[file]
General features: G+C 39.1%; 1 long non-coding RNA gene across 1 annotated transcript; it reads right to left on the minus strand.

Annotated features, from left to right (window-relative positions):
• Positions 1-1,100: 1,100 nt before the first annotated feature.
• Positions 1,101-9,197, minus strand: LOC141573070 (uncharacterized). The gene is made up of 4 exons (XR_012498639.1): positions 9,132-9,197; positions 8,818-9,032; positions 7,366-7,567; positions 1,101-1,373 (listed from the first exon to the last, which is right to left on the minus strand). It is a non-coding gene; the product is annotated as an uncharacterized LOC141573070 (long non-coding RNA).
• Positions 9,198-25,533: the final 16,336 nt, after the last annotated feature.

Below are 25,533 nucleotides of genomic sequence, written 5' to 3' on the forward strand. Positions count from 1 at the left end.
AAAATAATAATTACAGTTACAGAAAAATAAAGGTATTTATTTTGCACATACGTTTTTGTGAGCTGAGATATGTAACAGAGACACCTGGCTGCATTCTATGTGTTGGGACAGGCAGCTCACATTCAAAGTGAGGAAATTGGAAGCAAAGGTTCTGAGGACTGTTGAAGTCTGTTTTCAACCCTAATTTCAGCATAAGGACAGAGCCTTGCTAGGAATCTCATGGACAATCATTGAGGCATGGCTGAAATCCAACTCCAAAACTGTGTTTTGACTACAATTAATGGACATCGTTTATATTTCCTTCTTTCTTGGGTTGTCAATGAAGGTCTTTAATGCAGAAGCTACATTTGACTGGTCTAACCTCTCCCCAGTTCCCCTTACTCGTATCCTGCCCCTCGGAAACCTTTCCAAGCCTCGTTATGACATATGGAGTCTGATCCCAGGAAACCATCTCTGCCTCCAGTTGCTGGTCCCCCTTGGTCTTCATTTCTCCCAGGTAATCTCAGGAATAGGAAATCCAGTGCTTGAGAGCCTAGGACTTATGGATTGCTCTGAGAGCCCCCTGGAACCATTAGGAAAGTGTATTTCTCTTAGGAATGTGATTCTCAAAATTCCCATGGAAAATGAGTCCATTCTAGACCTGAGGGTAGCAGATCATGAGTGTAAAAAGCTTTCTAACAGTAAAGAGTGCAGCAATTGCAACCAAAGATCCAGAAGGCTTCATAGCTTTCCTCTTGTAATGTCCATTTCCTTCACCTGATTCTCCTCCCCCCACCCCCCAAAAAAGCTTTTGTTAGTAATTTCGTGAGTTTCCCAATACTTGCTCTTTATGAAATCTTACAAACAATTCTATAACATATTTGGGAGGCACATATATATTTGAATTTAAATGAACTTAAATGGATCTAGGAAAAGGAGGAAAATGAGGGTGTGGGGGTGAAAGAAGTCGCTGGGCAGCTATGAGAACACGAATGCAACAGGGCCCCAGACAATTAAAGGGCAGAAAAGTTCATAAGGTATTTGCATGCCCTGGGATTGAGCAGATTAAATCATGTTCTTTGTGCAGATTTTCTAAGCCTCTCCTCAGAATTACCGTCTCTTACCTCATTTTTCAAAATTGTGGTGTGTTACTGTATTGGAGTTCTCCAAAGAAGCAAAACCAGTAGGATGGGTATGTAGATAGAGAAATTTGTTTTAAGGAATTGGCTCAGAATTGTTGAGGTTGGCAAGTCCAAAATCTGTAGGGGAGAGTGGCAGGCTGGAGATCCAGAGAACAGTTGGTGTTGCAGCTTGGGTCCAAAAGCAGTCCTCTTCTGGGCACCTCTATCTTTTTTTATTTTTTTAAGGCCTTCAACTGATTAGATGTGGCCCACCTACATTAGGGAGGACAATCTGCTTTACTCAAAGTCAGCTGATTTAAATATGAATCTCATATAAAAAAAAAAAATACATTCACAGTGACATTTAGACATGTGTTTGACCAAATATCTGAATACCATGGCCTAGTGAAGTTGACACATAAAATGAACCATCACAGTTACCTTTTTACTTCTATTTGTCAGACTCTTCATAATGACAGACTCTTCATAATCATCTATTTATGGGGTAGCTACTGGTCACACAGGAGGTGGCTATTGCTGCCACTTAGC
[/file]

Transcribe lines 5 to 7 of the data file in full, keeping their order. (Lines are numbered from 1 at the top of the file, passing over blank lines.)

• Positions 9,198-25,533: the final 16,336 nt, after the last annotated feature.

Below are 25,533 nucleotides of genomic sequence, written 5' to 3' on the forward strand. Positions count from 1 at the left end.
AAAATAATAATTACAGTTACAGAAAAATAAAGGTATTTATTTTGCACATACGTTTTTGTGAGCTGAGATATGTAACAGAGACACCTGGCTGCATTCTATGTGTTGGGACAGGCAGCTCACATTCAAAGTGAGGAAATTGGAAGCAAAGGTTCTGAGGACTGTTGAAGTCTGTTTTCAACCCTAATTTCAGCATAAGGACAGAGCCTTGCTAGGAATCTCATGGACAATCATTGAGGCATGGCTGAAATCCAACTCCAAAACTGTGTTTTGACTACAATTAATGGACATCGTTTATATTTCCTTCTTTCTTGGGTTGTCAATGAAGGTCTTTAATGCAGAAGCTACATTTGACTGGTCTAACCTCTCCCCAGTTCCCCTTACTCGTATCCTGCCCCTCGGAAACCTTTCCAAGCCTCGTTATGACATATGGAGTCTGATCCCAGGAAACCATCTCTGCCTCCAGTTGCTGGTCCCCCTTGGTCTTCATTTCTCCCAGGTAATCTCAGGAATAGGAAATCCAGTGCTTGAGAGCCTAGGACTTATGGATTGCTCTGAGAGCCCCCTGGAACCATTAGGAAAGTGTATTTCTCTTAGGAATGTGATTCTCAAAATTCCCATGGAAAATGAGTCCATTCTAGACCTGAGGGTAGCAGATCATGAGTGTAAAAAGCTTTCTAACAGTAAAGAGTGCAGCAATTGCAACCAAAGATCCAGAAGGCTTCATAGCTTTCCTCTTGTAATGTCCATTTCCTTCACCTGATTCTCCTCCCCCCACCCCCCAAAAAAGCTTTTGTTAGTAATTTCGTGAGTTTCCCAATACTTGCTCTTTATGAAATCTTACAAACAATTCTATAACATATTTGGGAGGCACATATATATTTGAATTTAAATGAACTTAAATGGATCTAGGAAAAGGAGGAAAATGAGGGTGTGGGGGTGAAAGAAGTCGCTGGGCAGCTATGAGAACACGAATGCAACAGGGCCCCAGACAATTAAAGGGCAGAAAAGTTCATAAGGTATTTGCATGCCCTGGGATTGAGCAGATTAAATCATGTTCTTTGTGCAGATTTTCTAAGCCTCTCCTCAGAATTACCGTCTCTTACCTCATTTTTCAAAATTGTGGTGTGTTACTGTATTGGAGTTCTCCAAAGAAGCAAAACCAGTAGGATGGGTATGTAGATAGAGAAATTTGTTTTAAGGAATTGGCTCAGAATTGTTGAGGTTGGCAAGTCCAAAATCTGTAGGGGAGAGTGGCAGGCTGGAGATCCAGAGAACAGTTGGTGTTGCAGCTTGGGTCCAAAAGCAGTCCTCTTCTGGGCACCTCTATCTTTTTTTATTTTTTTAAGGCCTTCAACTGATTAGATGTGGCCCACCTACATTAGGGAGGACAATCTGCTTTACTCAAAGTCAGCTGATTTAAATATGAATCTCATATAAAAAAAAAAAATACATTCACAGTGACATTTAGACATGTGTTTGACCAAATATCTGAATACCATGGCCTAGTGAAGTTGACACATAAAATGAACCATCACAGTTACCTTTTTACTTCTATTTGTCAGACTCTTCATAATGACAGACTCTTCATAATCATCTATTTATGGGGTAGCTACTGGTCACACAGGAGGTGGCTATTGCTGCCACTTAGC